Friday, January 25, 2008

1984-D DIME



Circulation strikes: 704,803,976
Designer: John R. Sinnock
Diameter: ±17.9 millimeters
Thickness: ±1.35 millimeters
Metal content:
Outer layers - 75% Copper, 25% Nickel
Center - 100% Copper
Weight: ±2.27 grams
Edge: Reeded
Mintmark: "D" (for Denver) above the date
Value: $1.25 (MS-65)

Because it's been in the news… I just don't get the whole eBay coin listing thing.
I get that buyers were having issues. I get that some sellers were listing coins that were graded by less than reputable grading companies and representing the coins in a fashion that suggested that the grading was by a top level company. I get that coin descriptions were made to contain reference to the pricing of coins that were graded by top level companies.

But I never really understood the problem. I'm a big believer in Caveat Emptor. Not in any sort of cynical, all sellers are out to screw you, kind of way. But if I see a coin I'm interested in online. And if the seller claims a particular grade, shouldn't I expect to see a picture of the coin IN it's slab? And once I've seen the slab… shouldn't I take some responsibility for looking to see what company's slab the coin is in? And who cares if the seller lists a value based on an NGC graded coin when the coin was actually graded by ASA? I shop for vintage music equipment on eBay all the time. I often see people claiming that an item is worth X number of hundreds or thousands of dollars. So what? If I am looking for an item I also do some research into the current market value of said item. I don't take some sellers word for what it's worth. And the supposed 'value' has no bearing on what I'm willing to pay anyway. My price is a product of how badly I want something. With modifications based on the perceived condition of the item, what I can afford, how hard is it to find… I don't think it's really any different, or at least it shouldn't be, with coins. If a buyer can not be bothered to educate themselves why should the seller be punished? Mind you I'm not a self interested eBay seller, I've never sold anything on eBay. But choking a public market to protect lazy buyers who won't take personal responsibility for bad purchases is the wrong choice.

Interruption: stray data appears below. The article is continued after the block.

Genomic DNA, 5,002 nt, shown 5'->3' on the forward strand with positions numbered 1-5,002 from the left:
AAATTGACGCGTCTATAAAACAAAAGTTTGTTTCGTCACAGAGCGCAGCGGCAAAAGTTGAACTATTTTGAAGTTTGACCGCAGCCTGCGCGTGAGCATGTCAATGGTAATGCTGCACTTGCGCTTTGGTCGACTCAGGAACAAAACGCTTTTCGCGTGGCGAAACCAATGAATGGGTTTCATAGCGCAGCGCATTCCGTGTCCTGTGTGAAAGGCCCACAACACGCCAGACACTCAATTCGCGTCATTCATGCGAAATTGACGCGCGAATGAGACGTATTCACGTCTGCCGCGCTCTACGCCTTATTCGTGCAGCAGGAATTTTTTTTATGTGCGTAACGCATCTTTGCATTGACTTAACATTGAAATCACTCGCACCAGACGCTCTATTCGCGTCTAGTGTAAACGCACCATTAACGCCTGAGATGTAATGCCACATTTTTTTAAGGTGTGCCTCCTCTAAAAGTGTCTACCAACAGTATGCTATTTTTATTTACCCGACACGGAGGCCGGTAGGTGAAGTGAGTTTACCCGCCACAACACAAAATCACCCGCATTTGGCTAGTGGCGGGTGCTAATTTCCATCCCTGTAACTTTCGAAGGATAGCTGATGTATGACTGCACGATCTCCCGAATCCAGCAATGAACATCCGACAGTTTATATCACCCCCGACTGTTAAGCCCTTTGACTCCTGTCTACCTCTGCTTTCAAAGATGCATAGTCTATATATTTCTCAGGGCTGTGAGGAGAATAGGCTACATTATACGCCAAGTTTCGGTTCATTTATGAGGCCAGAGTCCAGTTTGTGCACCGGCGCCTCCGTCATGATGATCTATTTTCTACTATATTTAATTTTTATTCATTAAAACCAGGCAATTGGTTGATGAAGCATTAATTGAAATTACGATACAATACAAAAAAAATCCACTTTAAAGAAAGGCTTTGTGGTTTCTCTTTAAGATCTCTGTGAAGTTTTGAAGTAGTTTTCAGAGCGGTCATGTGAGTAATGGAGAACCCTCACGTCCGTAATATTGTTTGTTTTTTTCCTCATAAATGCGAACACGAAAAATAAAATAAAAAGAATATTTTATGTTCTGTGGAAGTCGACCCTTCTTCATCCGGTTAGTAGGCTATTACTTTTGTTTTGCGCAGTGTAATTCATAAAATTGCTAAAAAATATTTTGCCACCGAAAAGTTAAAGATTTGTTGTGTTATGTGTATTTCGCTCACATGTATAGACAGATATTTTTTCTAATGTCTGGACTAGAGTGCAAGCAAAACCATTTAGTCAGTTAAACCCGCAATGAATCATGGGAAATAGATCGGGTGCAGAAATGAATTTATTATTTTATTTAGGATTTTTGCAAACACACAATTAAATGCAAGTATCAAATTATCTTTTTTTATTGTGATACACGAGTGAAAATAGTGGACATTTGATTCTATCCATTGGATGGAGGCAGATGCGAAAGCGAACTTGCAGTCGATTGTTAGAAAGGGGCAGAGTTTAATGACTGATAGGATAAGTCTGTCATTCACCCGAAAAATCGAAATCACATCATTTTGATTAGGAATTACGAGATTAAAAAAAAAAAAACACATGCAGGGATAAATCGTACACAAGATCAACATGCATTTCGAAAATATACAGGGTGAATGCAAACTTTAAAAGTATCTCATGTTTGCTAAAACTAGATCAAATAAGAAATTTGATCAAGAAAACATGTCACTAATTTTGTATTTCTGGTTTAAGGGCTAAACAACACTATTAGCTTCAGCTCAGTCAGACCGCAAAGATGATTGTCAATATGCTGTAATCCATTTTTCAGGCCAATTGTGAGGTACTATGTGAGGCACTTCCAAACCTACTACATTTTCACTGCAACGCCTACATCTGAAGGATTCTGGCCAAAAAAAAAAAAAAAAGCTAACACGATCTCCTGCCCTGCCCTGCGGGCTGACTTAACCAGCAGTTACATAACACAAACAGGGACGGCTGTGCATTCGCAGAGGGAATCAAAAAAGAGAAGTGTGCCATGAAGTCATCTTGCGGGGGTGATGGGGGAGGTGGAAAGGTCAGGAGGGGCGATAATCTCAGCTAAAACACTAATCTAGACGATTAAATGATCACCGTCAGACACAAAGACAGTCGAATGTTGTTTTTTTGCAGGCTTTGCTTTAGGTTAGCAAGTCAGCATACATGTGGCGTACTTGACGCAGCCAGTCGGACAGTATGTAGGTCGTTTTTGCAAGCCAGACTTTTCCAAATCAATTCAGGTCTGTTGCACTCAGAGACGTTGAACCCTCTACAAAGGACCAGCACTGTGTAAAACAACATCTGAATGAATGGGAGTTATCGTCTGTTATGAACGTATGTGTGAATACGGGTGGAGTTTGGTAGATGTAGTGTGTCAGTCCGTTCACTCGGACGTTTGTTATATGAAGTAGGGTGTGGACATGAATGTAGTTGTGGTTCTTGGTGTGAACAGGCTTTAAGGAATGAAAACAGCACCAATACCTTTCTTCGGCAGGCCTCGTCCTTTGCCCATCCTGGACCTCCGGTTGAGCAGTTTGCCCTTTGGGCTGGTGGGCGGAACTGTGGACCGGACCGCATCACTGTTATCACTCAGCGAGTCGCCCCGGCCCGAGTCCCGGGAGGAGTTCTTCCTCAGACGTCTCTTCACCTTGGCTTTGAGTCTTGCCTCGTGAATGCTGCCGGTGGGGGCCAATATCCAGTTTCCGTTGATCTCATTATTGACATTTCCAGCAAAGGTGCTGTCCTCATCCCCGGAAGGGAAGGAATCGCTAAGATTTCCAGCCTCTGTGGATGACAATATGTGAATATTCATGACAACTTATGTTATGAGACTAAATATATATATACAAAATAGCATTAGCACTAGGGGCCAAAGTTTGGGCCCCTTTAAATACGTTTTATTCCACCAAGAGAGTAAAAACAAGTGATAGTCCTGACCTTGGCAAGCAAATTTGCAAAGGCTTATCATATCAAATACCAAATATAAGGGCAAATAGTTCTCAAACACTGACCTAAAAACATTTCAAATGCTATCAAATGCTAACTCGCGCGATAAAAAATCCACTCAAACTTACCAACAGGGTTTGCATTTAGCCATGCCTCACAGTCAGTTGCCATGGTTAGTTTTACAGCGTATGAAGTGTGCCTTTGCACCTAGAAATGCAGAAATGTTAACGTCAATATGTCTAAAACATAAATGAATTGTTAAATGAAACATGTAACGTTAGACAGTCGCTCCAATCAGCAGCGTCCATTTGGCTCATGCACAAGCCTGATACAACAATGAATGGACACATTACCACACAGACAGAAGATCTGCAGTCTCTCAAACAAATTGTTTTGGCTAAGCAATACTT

And now eBay is being sued.
And I'm a bit flummoxed here as well. Not by the lawsuit, well partly by the lawsuit, but mostly by the steps eBay took that opened them up to it. Seems to me that eBay should have done was disallow any textual claims of grading or certification on coin listings. Period. Then add two radio buttons. One where the seller could select, from a list, the company that graded/certified the coin (with options for 'other' and 'none') and another where the seller could select the grade. With this in place a buyer could filter a search by grading company(s) and grade(s). No mystery, no fuss, no mess. No one forced to list a coin as ungraded simply because the grading wasn't done by a company that eBay chooses to recognize. No problems. Now I'm not familiar with the grading of paper money, but in theory the same arrangement could be made for those listings as well…

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